There are tools available, Redding sells shell holders in sets of 5 for $40.00+, the feeler gage is a standard, it is a transfer, when determining the length of a chamber from bolt face to the shoulder of the chamber with a few new/or annealed cases thrown in a reloader can not get more millage from their money,

Again, I form cases for short chambers starting with cases that are .017 thousandths shorter than go-gage length to a practice .016 thousandths longer than minimum length with a feeler gage and versatile full length sizer die.

There is no excuse for making wild guestimates when adjusting the die to the shell holder. ’Why start over every day?’ To eliminate guessing, I adjust the die to the shell holder every time I change dies, I do not secure the locking ring to the die, I secure the die to the press with the lock ring, Dillon does not have set screws on their lock rings, Lee does not use set screws on their lock rings.

F. Guffey

March 14, 2012, 01:41 PM
"There is no excuse for making wild guestimates when adjusting the die to the shell holder. ’Why start over every day?’ To eliminate guessing, I adjust the die to the shell holder every time I change dies, I do not secure the locking ring to the die, I secure the die to the press with the lock ring, Dillon does not have set screws on their lock rings, Lee does not use set screws on their lock rings."

fguffy, I agree with not guessing when adjusting a sizing die. I also agree about not starting over every time. I do, however, use the lock ring on my RCBS die to set the ring on the die so that it goes back in the press the same as last time. Just a matter of preference. I know between reloaders there is an argument on RCBS vs. competitor just like Remington and Winchester and I don't have a problem with your preference. I did use a feeler guage for many years to set the space between the shell holder and the base of the die. I have found the RCBS case micrometer to be much better for me. When I seat the die in the press and run my first case through the die I immediately check the length of the case chamber to make sure it is at "0" on the micrometer. It only takes about a quarter inch movement on turning the die to change the depth by .002 so I check about 5 cases to make sure the cases are being sized correctly.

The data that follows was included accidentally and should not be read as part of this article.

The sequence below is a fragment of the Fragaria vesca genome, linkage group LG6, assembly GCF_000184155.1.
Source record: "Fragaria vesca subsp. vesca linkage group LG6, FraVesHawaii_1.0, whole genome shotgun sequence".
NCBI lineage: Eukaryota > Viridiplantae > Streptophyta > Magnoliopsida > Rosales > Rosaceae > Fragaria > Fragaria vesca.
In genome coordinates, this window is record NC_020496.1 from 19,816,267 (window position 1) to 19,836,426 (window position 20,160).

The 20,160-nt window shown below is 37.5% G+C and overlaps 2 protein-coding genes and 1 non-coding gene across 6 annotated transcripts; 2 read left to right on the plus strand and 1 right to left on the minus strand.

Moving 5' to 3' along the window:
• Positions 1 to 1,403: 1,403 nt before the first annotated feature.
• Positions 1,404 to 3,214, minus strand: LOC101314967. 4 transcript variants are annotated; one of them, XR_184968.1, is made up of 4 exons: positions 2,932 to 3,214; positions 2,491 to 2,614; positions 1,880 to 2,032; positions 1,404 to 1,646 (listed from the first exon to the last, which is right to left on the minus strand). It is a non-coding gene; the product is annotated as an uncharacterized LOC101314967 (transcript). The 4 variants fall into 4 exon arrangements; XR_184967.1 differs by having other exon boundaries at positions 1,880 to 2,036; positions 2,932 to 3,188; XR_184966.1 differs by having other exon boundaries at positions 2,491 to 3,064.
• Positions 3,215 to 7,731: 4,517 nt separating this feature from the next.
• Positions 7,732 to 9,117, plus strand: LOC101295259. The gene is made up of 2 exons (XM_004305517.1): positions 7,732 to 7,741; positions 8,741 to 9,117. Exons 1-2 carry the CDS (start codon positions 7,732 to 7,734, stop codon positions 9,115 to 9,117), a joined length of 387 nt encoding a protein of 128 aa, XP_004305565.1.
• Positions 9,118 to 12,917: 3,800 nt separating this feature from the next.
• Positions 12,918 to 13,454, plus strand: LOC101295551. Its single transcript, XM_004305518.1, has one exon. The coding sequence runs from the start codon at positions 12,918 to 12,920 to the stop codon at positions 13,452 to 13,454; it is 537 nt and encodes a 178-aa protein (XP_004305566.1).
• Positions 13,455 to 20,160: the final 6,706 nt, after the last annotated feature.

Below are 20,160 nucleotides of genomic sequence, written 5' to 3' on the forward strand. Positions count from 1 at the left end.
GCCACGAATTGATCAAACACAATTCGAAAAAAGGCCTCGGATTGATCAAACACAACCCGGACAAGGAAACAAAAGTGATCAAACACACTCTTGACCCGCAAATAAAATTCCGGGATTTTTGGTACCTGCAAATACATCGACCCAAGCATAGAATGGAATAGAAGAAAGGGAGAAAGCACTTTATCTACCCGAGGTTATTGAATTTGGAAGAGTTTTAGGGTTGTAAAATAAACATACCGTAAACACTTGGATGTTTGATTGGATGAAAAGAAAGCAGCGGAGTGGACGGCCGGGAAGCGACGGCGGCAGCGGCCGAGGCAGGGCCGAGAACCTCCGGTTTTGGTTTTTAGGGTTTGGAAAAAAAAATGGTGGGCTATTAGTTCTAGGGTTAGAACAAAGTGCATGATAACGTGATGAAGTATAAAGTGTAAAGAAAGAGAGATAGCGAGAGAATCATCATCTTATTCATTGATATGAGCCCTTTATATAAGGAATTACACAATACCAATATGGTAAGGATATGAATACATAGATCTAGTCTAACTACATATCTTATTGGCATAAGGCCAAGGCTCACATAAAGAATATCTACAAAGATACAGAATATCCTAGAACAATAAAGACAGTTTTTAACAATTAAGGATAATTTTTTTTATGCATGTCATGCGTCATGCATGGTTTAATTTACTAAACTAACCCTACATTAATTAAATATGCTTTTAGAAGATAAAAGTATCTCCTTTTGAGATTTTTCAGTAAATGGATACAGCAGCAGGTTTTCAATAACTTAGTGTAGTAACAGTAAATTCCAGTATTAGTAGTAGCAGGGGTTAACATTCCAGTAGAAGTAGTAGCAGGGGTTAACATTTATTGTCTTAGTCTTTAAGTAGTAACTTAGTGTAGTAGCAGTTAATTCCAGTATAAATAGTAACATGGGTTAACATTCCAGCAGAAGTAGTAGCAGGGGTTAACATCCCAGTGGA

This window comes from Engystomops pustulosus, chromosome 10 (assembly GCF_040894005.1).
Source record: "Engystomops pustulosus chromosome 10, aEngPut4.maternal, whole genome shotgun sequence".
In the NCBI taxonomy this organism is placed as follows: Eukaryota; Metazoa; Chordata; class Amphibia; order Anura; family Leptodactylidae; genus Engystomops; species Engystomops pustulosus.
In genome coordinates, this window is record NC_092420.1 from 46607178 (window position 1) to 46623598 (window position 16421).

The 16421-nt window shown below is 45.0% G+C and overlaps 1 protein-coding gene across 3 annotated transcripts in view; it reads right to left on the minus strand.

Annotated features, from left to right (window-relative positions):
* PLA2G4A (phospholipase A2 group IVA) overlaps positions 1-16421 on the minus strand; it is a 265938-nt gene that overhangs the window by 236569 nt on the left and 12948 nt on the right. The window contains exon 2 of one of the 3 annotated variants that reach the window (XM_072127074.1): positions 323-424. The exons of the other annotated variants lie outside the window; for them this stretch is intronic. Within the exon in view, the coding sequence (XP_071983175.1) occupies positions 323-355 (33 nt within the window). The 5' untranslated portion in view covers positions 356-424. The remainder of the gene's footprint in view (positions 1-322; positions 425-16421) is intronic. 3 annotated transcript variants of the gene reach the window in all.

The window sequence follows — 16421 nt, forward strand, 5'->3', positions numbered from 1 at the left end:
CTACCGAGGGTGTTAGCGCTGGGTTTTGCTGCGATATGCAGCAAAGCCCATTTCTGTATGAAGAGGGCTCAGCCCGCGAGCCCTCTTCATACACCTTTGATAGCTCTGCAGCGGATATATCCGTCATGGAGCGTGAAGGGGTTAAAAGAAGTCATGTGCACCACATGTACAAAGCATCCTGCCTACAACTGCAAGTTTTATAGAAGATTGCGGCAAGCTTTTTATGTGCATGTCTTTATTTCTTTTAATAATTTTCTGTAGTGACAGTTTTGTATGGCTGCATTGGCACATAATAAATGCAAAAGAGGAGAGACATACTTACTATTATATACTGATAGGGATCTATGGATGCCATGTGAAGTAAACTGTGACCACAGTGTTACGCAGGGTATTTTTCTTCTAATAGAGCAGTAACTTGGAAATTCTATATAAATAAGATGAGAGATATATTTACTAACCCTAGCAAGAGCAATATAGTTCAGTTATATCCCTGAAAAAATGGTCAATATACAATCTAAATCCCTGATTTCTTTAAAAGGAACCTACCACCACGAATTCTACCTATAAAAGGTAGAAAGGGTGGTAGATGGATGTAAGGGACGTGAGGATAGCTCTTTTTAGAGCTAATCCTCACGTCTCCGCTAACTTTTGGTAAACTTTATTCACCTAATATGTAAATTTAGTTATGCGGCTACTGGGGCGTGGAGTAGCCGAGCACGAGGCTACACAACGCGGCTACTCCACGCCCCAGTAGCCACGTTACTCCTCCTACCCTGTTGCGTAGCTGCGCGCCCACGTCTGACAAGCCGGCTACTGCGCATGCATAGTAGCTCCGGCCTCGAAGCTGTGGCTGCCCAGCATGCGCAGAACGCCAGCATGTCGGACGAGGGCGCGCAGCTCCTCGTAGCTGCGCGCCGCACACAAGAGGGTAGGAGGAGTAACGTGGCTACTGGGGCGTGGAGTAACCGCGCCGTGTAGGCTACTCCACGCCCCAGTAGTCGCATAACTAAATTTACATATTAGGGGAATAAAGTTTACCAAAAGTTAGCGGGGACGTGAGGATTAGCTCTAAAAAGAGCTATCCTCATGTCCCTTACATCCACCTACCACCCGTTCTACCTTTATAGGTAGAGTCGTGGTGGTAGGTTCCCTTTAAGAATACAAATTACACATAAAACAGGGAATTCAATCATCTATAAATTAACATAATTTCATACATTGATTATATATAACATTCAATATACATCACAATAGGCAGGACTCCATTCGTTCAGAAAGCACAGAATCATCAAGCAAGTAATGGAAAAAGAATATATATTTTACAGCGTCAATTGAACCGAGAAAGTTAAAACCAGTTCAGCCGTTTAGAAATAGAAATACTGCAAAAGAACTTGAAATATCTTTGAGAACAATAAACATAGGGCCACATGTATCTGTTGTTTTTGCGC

Being a hunter I and not a target shooter I load cartridges for several rifles at the same time and I want all my rifles of the same cartridge to handle all the reloads for that cartridge. To make this work I find the distance to the lands on all the rifles and set the bullet seating die to seat .020 from the lands on the shortest rifle. Some rifles may come in at .030 or .040 as the distance to the lands gets further. I appreciate your comments. BW

March 15, 2012, 11:29 AM
Shooter5907, Thank you, again, I do not secure the lock ring to the die, yesterday I went looking for two barrel blanks, $165 is the best I could do, the trip was not a waste, like new 257 Roberts RCBS FL die set $10.00, 257 Weatherby neck sizer-2 die set, like new $10.00 and a 30/06 barrel for a Mauser, $20.00. in all appearance the barrel looked abused so I took a chance. On the return trip, on the outside chance someone had a barrel they wish they had not acquired I made a few stops, one friend offered to clean the barrel, all I wanted to do was knock the dirt out, the barrel when clean was not worst for ware for ever having been on a on a receiver, then my kind friend checked the barrel for head space, he said some one messed up, he said it had .015 thousandths (15/1000) head space, and I said that is perfect, he did not agree.